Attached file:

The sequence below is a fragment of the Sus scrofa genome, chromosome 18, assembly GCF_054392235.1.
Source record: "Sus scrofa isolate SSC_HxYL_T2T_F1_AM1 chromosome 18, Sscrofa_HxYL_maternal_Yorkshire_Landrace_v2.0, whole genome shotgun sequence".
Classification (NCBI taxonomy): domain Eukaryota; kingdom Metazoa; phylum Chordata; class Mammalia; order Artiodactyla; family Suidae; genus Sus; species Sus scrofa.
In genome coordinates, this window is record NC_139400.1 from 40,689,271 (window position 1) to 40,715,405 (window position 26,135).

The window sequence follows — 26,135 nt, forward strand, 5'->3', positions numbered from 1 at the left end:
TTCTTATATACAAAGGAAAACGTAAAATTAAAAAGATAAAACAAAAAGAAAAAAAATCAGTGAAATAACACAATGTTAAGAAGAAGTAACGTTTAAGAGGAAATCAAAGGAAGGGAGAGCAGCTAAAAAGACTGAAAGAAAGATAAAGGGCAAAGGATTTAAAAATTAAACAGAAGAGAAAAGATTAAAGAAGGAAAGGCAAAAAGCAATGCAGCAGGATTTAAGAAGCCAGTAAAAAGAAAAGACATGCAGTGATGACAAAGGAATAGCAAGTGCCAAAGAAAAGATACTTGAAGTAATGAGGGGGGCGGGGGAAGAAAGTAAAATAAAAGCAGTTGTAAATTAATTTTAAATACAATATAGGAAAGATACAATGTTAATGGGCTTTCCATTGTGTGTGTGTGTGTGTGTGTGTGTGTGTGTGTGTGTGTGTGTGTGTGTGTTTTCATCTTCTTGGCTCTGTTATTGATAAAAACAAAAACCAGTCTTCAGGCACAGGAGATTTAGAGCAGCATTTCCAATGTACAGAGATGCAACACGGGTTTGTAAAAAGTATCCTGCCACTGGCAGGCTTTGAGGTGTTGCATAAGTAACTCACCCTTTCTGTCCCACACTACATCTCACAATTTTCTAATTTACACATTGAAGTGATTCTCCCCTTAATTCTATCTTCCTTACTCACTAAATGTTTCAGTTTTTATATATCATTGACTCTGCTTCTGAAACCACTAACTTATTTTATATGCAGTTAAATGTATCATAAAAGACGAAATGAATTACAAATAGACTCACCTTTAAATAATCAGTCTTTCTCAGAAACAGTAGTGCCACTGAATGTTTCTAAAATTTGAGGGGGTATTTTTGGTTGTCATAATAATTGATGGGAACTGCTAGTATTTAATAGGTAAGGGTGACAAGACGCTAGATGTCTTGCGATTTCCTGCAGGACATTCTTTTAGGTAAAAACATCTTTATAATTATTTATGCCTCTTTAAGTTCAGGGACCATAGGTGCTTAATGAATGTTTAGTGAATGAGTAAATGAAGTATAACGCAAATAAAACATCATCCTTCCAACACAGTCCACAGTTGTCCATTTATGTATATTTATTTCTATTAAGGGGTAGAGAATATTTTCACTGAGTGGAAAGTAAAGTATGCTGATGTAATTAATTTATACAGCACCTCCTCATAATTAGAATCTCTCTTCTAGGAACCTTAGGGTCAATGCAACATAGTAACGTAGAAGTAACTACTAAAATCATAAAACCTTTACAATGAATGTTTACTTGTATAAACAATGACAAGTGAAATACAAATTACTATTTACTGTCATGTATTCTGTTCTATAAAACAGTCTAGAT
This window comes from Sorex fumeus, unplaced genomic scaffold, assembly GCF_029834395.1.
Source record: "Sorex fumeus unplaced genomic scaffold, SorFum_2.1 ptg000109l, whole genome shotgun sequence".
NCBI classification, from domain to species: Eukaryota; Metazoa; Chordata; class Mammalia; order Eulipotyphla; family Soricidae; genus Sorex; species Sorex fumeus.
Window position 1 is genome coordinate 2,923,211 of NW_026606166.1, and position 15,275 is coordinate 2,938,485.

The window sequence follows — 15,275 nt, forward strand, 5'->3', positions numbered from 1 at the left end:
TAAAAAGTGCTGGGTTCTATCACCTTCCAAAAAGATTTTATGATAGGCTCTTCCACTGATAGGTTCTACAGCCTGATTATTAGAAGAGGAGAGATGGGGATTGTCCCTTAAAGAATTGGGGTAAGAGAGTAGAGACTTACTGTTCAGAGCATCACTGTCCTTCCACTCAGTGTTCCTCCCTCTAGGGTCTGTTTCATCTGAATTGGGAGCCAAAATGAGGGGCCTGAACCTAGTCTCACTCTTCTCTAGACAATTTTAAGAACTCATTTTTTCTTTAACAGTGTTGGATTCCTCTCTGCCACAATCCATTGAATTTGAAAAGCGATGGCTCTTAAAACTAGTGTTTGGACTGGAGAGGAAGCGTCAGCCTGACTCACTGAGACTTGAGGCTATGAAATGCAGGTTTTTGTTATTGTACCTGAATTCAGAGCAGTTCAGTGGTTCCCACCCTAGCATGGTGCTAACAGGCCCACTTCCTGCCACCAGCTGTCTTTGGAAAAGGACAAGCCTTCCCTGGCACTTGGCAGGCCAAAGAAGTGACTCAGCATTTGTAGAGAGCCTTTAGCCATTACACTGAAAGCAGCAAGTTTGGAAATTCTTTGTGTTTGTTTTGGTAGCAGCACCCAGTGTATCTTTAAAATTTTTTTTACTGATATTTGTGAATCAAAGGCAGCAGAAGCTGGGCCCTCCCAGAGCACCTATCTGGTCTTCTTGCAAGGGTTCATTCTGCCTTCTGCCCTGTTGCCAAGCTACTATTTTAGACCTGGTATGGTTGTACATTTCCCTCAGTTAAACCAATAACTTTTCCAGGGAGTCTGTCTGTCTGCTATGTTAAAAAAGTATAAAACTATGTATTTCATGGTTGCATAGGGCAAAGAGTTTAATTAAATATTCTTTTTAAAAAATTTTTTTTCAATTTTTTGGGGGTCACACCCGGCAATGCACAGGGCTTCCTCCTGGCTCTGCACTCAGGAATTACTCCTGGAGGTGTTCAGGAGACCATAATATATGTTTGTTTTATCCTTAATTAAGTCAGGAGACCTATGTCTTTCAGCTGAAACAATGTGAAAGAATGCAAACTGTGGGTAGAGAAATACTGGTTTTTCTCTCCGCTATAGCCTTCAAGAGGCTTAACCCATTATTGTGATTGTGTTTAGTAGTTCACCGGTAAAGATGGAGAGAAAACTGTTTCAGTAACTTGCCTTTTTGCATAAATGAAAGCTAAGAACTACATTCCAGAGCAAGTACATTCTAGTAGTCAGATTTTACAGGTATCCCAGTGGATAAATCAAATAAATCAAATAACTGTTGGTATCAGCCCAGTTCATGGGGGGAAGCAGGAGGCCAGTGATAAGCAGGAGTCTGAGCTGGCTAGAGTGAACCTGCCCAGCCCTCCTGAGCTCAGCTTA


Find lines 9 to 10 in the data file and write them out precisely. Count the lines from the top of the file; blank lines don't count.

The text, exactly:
NCBI classification, from domain to species: Eukaryota; Metazoa; Chordata; class Mammalia; order Eulipotyphla; family Soricidae; genus Sorex; species Sorex fumeus.
Window position 1 is genome coordinate 2,923,211 of NW_026606166.1, and position 15,275 is coordinate 2,938,485.